1
$\begingroup$

I am currently reading the article Computing geodesics and minimal surfaces via graph cuts.I have difficulties with understanding the Cauchy-Crofton formula posed for 2D Riemannian space with continuously varying metric $D$:

$$\int \frac{\text{det}D}{2 (u^T_L \cdot D \cdot u_L )^{3/2}} n_c d \mathcal{L} = 2 |C|_{R}$$

where $u_L$ is the unit vector in the direction of the line L. $C_R$ is Riemannian length of contour $C$.

In particular I am interested in applying this formula for Poincare disc, with metric: $$ds^2 = l^2_{\text{AdS}} (d\rho ^2 + \text{sinh}^2 \rho d \theta^2) $$ here $l_{\text{AdS}}$ is a const that defines curvature of the space.

In order to check myself I am trying to evaluate length of a circle of radius $p_{*}$ which center coincides with the center of hyperbolic disc. (Following picture also represents my view on position and direction of unit vectors $u_{L}$):

enter image description here

These are my assumptions about this formula:

1)In my case metric D is given by metric of Poincare disc.

2) In phrase "$u_L$ is the unit vector in the direction of the line L" L is geodesic characterized by $(p; \phi); p \in (-\infty; +\infty), \phi \in (0,2\pi)$

3)By def of $u_{L}$ expression $(u^T_L \cdot D \cdot u_L) $ always equals 1. Why do we need to write it explicitly in the formula?

4) I assume that $d \mathcal{L} = dp d\phi$

5) For the circle defined above I'll have $n_c = 2, p \in (-p_{*};p_{*}), $ and $n_c = 0$ for other values of $p$ ($n_c$ is the same for all values of $\phi$)

If I plug all this information into original formula I obtain what seems to be the wrong answer.

I have also obtained length of this circle in two other ways. Both approaches give the same result which is different from aforementioned formula's result:

A) $|\gamma| = \int ds = \int \sqrt{d\rho^2 + \text{sinh}^2 \rho d\theta^2} = 2\pi \cdot \text{sinh}p_* $

B) This approach is taken from the article Integral Geometry and Holography.This is actually also Cauchy-Crofton formula, yet written in a different form: $$|\gamma| = \frac{1}{4} \int_{-p_{*}} ^{p_{*}} \int_0 ^{2\pi} 2 \text{cosh}p dp d\theta = 2\pi \cdot \text{sinh}p_* $$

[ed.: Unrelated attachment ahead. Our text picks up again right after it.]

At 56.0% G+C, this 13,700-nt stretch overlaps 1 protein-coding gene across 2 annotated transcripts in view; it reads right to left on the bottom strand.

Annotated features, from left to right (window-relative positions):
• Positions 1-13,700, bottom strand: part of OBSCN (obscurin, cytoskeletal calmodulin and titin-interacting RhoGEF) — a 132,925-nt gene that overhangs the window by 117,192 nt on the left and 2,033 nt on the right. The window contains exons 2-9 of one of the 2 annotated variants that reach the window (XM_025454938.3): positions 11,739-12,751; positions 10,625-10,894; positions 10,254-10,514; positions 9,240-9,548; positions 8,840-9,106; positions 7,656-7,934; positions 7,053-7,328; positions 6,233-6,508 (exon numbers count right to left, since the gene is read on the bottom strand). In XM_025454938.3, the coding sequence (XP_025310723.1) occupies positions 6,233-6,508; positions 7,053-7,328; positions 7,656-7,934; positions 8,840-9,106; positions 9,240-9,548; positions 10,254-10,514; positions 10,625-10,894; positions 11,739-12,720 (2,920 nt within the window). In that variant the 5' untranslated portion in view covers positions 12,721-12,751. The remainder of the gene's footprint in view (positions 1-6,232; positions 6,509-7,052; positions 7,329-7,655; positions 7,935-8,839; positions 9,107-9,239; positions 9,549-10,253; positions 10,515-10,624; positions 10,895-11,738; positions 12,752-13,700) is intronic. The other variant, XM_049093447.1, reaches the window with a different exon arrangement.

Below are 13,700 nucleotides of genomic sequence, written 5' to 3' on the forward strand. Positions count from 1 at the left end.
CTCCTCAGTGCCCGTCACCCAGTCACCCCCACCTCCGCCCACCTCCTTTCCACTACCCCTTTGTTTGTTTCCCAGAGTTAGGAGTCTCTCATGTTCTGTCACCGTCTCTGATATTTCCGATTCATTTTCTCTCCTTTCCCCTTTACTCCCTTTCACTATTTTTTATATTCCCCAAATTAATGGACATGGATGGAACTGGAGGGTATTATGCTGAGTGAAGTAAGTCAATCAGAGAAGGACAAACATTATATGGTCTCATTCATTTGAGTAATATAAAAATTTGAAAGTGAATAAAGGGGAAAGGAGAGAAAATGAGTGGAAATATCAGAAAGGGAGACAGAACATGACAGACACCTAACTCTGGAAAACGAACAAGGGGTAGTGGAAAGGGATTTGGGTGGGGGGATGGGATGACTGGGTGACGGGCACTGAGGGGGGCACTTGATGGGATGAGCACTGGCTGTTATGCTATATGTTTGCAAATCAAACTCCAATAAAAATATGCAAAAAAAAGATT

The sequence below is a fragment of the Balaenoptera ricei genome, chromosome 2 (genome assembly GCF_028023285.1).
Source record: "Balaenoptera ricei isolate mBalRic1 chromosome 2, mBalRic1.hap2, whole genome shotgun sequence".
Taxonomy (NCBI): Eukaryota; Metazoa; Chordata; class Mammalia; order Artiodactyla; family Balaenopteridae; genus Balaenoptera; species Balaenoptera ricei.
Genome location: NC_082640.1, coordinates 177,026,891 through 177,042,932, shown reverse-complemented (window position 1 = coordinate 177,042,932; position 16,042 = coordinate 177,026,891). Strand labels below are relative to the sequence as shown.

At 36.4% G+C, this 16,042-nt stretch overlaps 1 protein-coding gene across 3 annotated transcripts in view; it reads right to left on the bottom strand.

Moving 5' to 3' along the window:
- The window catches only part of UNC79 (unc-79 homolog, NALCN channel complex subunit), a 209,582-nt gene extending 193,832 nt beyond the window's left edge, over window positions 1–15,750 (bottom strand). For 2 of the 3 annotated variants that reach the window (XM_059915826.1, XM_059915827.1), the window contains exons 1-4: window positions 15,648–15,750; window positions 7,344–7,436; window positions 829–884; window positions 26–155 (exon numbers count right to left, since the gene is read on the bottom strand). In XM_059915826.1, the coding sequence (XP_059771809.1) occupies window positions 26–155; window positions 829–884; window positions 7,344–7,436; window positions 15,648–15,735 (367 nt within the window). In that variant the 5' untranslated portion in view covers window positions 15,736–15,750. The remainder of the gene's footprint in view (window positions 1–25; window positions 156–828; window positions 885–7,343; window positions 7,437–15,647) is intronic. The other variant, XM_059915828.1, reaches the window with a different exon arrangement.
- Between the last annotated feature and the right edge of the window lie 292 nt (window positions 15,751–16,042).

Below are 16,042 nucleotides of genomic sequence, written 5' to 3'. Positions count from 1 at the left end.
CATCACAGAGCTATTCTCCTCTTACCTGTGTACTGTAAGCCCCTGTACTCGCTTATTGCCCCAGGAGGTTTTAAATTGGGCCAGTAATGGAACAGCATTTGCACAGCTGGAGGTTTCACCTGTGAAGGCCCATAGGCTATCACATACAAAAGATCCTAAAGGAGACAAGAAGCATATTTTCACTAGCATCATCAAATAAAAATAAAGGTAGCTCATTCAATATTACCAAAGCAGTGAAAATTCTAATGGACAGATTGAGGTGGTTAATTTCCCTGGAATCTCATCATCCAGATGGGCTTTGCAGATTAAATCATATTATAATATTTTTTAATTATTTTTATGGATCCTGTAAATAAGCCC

Could someone give me hints about what is the correct way to understand the original formula? Or may be there are other misunderstandings which I do not realize? I would be glad to hear any feedback about the question.

$\endgroup$
1
$\begingroup$

It seems that I have found the solution to this problem.

My major misunderstanding was that I haven't realized that metric D should be metric of corresponding kinematic space. (One can read more about this concept in "Integral Geometry and Geometric Probability" by L. A. Santalo.)
For instance for Poincare disc corresponding metric of kinematic space will be that of de Sitter space.(derivation can be found here)

Suppose metric of Poincare disc is given by: $$ds^2 = d \rho^2 + \text{sinh}^2 \rho d \widetilde\theta ^2 $$ and equation of geodesic: $$\text{tanh} \rho \cdot \text{cos}(\widetilde\theta - \theta) = \text{cos} \alpha$$ enter image description here

The metric of corresponding kinematic space will be given by:

$$ds_{\text{kin}}^2 = \frac{1}{\text{sin}^2 \alpha}(-d \alpha^2 + d \theta^2)$$

Once we plug this information into original formula we will obtain:

$$\int \frac{1}{2 \text{sin}^2 \alpha} n_c d \alpha d \theta = 2 |C|_R$$

Let us define $p$ as a shortest length between center of the hyp. disc and given geodesic. Then one can use equation of geodesic in order to obtain following relation: $$\text{cosh}p dp = - \frac{d \alpha}{\text{sin}^2 \alpha}$$ Once we change variables in the integral, take care of limits of integration and remember that for a circle of fixed radius $n_c = 2, p \in(-p_*, p_*)$ and equals $0$ elsewhere we obtain just the same expression for the circumference of the circle as we had by two other approaches.

(Note)
I still don't fully understand why the original formula contains expression $(u_L^T \cdot D \cdot u_L )^{3/2}$ in it. Since the define $u_L$ as a unit vector I would expect this expression to be equal 1 all the time. Maybe writing out this part has something to do with discretization of this integral that they did later in the article. Yet I am not $100 \%$ sure about this.

$\endgroup$

Your Answer

By clicking “Post Your Answer”, you agree to our terms of service, privacy policy and cookie policy

Not the answer you're looking for? Browse other questions tagged or ask your own question.